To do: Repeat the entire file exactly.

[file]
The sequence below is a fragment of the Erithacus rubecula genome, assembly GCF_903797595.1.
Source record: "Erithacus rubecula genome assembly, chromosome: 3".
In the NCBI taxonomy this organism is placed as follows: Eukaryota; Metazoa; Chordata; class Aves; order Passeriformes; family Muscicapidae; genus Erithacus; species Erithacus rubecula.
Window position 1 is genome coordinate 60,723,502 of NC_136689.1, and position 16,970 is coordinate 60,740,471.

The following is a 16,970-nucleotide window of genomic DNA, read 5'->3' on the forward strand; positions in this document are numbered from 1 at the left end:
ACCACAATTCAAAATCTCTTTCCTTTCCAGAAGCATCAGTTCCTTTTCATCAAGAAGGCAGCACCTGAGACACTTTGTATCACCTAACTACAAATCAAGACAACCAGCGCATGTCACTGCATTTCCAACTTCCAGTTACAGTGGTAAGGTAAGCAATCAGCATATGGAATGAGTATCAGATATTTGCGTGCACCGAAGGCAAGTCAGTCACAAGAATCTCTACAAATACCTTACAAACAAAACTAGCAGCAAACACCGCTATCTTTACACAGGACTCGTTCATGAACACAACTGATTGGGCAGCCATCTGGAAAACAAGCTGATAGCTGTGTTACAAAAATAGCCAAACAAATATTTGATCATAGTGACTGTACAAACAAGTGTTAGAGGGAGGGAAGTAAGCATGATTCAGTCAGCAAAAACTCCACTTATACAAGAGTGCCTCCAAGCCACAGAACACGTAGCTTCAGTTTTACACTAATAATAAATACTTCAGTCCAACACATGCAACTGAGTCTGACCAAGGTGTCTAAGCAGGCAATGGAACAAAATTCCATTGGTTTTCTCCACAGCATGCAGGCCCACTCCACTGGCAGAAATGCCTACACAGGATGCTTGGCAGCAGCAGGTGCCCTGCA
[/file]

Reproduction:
The sequence below is a fragment of the Erithacus rubecula genome, assembly GCF_903797595.1.
Source record: "Erithacus rubecula genome assembly, chromosome: 3".
In the NCBI taxonomy this organism is placed as follows: Eukaryota; Metazoa; Chordata; class Aves; order Passeriformes; family Muscicapidae; genus Erithacus; species Erithacus rubecula.
Window position 1 is genome coordinate 60,723,502 of NC_136689.1, and position 16,970 is coordinate 60,740,471.

The following is a 16,970-nucleotide window of genomic DNA, read 5'->3' on the forward strand; positions in this document are numbered from 1 at the left end:
ACCACAATTCAAAATCTCTTTCCTTTCCAGAAGCATCAGTTCCTTTTCATCAAGAAGGCAGCACCTGAGACACTTTGTATCACCTAACTACAAATCAAGACAACCAGCGCATGTCACTGCATTTCCAACTTCCAGTTACAGTGGTAAGGTAAGCAATCAGCATATGGAATGAGTATCAGATATTTGCGTGCACCGAAGGCAAGTCAGTCACAAGAATCTCTACAAATACCTTACAAACAAAACTAGCAGCAAACACCGCTATCTTTACACAGGACTCGTTCATGAACACAACTGATTGGGCAGCCATCTGGAAAACAAGCTGATAGCTGTGTTACAAAAATAGCCAAACAAATATTTGATCATAGTGACTGTACAAACAAGTGTTAGAGGGAGGGAAGTAAGCATGATTCAGTCAGCAAAAACTCCACTTATACAAGAGTGCCTCCAAGCCACAGAACACGTAGCTTCAGTTTTACACTAATAATAAATACTTCAGTCCAACACATGCAACTGAGTCTGACCAAGGTGTCTAAGCAGGCAATGGAACAAAATTCCATTGGTTTTCTCCACAGCATGCAGGCCCACTCCACTGGCAGAAATGCCTACACAGGATGCTTGGCAGCAGCAGGTGCCCTGCA